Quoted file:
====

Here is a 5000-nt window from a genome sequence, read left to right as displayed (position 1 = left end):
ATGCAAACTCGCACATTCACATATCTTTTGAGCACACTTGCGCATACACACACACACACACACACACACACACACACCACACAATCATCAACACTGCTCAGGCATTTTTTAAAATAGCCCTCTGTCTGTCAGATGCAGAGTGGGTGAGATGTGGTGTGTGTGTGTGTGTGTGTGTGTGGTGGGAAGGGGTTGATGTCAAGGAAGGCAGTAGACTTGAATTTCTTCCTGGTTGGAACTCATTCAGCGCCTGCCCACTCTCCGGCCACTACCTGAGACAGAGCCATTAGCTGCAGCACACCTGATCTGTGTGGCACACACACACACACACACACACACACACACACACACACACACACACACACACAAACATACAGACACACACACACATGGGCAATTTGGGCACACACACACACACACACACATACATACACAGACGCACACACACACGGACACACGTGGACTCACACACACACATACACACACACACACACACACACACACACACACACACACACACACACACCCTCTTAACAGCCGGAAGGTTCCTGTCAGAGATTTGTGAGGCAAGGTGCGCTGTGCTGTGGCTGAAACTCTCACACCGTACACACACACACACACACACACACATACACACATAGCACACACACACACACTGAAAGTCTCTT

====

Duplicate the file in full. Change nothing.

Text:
Here is a 5000-nt window from a genome sequence, read left to right as displayed (position 1 = left end):
ATGCAAACTCGCACATTCACATATCTTTTGAGCACACTTGCGCATACACACACACACACACACACACACACACACACCACACAATCATCAACACTGCTCAGGCATTTTTTAAAATAGCCCTCTGTCTGTCAGATGCAGAGTGGGTGAGATGTGGTGTGTGTGTGTGTGTGTGTGTGTGGTGGGAAGGGGTTGATGTCAAGGAAGGCAGTAGACTTGAATTTCTTCCTGGTTGGAACTCATTCAGCGCCTGCCCACTCTCCGGCCACTACCTGAGACAGAGCCATTAGCTGCAGCACACCTGATCTGTGTGGCACACACACACACACACACACACACACACACACACACACACACACACACACACAAACATACAGACACACACACACATGGGCAATTTGGGCACACACACACACACACACACATACATACACAGACGCACACACACACGGACACACGTGGACTCACACACACACATACACACACACACACACACACACACACACACACACACACACACACACACCCTCTTAACAGCCGGAAGGTTCCTGTCAGAGATTTGTGAGGCAAGGTGCGCTGTGCTGTGGCTGAAACTCTCACACCGTACACACACACACACACACACACACATACACACATAGCACACACACACACACTGAAAGTCTCTT